Ving Rhames as Dr. Jorge Villanueva in "Monday Mornings," a… (Doug Hyun / TNT )
"Monday Mornings," a medical drama premiering Monday night on TNT, brings TV producer and writer David E. Kelley ("Ally McBeal," "Boston Legal") together with neurosurgeon and media personality Dr. Sanjay Gupta, whose 2012 hospital-life novel is its basis. Life is full of surprises.
The title refers to the "M&M" (for "morbidity and mortality") meetings where surgeons discuss the less successful moments of their recent work — patients dying, breaches of protocol, moments of insensitivity — albeit here they do not so much discuss as submit to a browbeating by their usually charming boss (Alfred Molina as Chelsea General chief of staff Harding Hooten).
This is a real thing, Gupta has informed the entertainment press, and though I imagine it is not the most pleasant moment of any surgeon's week, I suspect it is not quite the symphony of balled fists, knit brows, bit lips and beads of sweat that Kelley and director Bill D'Elia, his frequent collaborator, have orchestrated here.
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Indeed, the show as a whole suffers from a kind of chronically elevated temperature and pulse rate. Visually, it is a riot of excess of camera angles and arty shifts in focus; the sound design employs a somewhat subtler version of those low-frequency sonic bursts that accompany dramatic moments on reality shows.
Hospital stories tend to be as much or more about the physicians than their patients — Kelley's "Chicago Hope" was a bit of a high-toned soap opera — but this one is especially concerned with them and their feelings: You could make a nice drinking game out of the times one doctor asks another doctor, "Are you OK?" or asks another doctor of another doctor, "Is he OK?"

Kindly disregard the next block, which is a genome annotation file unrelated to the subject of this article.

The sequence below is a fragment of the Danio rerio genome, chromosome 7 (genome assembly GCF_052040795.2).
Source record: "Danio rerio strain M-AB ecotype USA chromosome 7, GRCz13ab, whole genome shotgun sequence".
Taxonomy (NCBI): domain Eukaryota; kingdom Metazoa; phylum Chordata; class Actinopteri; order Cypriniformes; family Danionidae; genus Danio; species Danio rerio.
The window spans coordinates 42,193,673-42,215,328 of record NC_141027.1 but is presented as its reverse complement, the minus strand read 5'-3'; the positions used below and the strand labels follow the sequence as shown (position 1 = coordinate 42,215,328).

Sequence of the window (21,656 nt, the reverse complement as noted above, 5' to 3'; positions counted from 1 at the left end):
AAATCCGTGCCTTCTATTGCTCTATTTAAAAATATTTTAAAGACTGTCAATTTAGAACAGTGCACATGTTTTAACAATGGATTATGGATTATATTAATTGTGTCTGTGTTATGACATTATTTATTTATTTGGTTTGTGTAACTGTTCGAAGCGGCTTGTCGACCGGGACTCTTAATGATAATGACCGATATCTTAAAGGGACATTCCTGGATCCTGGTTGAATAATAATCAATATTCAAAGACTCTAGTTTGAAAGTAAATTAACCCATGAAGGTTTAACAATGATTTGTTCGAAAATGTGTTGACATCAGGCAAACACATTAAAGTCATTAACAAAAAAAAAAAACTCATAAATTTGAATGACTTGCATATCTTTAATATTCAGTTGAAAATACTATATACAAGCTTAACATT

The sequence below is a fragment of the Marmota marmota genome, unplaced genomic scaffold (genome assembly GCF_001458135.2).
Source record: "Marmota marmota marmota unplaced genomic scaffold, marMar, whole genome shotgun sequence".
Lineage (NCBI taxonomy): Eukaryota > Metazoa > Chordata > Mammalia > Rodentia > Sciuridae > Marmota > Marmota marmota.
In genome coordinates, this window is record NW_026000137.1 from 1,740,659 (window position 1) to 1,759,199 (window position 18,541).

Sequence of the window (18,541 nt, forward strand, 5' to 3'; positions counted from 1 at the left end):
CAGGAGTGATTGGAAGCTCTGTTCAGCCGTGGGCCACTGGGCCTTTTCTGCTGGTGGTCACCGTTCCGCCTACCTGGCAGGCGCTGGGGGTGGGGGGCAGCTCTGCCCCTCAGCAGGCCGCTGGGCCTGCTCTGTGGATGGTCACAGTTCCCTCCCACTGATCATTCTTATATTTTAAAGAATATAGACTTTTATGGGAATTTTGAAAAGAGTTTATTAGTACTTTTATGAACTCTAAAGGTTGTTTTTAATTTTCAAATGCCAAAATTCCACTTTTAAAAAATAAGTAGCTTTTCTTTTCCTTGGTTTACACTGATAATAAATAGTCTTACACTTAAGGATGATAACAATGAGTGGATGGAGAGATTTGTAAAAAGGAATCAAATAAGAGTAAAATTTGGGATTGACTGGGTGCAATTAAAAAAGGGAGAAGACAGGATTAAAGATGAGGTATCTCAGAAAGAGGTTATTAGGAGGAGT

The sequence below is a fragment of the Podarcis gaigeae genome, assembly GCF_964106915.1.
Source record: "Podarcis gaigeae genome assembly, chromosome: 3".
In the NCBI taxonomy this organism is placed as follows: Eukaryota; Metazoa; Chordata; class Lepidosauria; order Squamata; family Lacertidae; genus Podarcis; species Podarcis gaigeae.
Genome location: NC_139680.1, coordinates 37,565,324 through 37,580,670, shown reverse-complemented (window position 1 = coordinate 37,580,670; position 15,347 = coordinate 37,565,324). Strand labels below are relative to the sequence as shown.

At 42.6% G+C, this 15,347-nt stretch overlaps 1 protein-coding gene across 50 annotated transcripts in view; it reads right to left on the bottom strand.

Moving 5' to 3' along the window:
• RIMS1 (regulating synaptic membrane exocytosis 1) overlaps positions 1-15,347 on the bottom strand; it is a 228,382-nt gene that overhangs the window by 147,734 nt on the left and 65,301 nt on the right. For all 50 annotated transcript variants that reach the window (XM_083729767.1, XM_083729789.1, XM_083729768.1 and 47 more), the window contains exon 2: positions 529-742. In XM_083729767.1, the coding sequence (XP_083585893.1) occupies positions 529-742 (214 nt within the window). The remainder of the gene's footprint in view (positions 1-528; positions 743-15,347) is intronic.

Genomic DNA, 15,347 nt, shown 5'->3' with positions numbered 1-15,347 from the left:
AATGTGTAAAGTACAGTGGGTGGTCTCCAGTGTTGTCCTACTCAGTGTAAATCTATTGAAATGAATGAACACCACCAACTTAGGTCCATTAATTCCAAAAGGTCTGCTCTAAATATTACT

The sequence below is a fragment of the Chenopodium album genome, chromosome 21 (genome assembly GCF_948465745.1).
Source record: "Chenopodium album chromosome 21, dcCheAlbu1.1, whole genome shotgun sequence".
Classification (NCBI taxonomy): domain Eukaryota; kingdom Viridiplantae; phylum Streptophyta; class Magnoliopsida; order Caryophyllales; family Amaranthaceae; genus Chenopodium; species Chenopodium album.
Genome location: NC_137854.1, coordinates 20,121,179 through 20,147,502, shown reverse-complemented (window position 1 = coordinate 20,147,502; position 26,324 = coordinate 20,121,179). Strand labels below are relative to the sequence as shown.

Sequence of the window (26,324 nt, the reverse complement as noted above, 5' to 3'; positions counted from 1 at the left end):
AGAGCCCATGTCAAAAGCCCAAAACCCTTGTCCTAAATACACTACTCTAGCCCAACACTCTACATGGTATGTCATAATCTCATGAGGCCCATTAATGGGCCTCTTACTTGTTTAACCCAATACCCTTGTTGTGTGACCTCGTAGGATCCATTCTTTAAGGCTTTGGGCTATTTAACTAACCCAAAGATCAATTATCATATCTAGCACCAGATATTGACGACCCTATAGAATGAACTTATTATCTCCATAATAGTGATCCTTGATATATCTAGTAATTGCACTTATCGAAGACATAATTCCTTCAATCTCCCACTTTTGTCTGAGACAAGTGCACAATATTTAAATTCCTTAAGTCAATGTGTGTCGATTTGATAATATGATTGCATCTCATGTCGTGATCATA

The patients are there almost as a pretext: for the doctors' pain or material for the triumphs (which Dr. Hooten will in any case deflate by pointing out some undotted "I" or uncrossed "T" in their preparation or procedure). Even so, full-fledged human beings are slow to emerge; the characters are long on attitude but short on detail.
We know that Dr. Tina Ridgeway (Jennifer Finnigan) has a difficult marriage because she exchanges a few tense words with a husband who summarily fades into the background and because she and the brilliant if unshaven Dr. Tyler Wilson (Jamie Bamber) are clearly intended to Hook Up.
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We are invited to disdain Bill Irwin's overeager head of transplantation Dr. Buck Tierney and to admire Ving Rhames' trauma chief, Dr. Jorge "El Gato" Villanueva, an infallible diagnostician who is a kind of physical and moral bookend to Molina's Hooten but rougher around the edges and softer at his core. His way of relaxing is said to be "six beers and sex with a stranger." (More is said here than is shown.)
The show could use some of the quirkiness that has enlivened Kelley shows such as "Picket Fences" and "Boston Legal." Such comic relief as is here depends on the energy of Sarayu Rao as cardiothoracic surgeon Dr. Sydney Napur and Keong Sim as neurosurgeon Dr. Sung Park, whose limited language skills reduce his dialogue to barked utterances ("Not do, dead — need surgery") and mangled aphorisms (a patient is "between rock and an eight-ball").
There are the ethical brain teasers, familiar from Kelley's medical and legal dramas alike, which largely boil down to "Is it worth it to sacrifice this thing for that thing?" There are the occasional facts and figures or a political point dressed as dialogue.
Still, the cast is handsome and lively, the hospital looks like a hospital and not like a spaceship, and there are not a lot of medical dramas on at the moment.
When: 10 p.m. Monday
Rating: TV-14-DL (may be unsuitable for children under the age of 14 with advisories for suggestive dialogue and coarse language)
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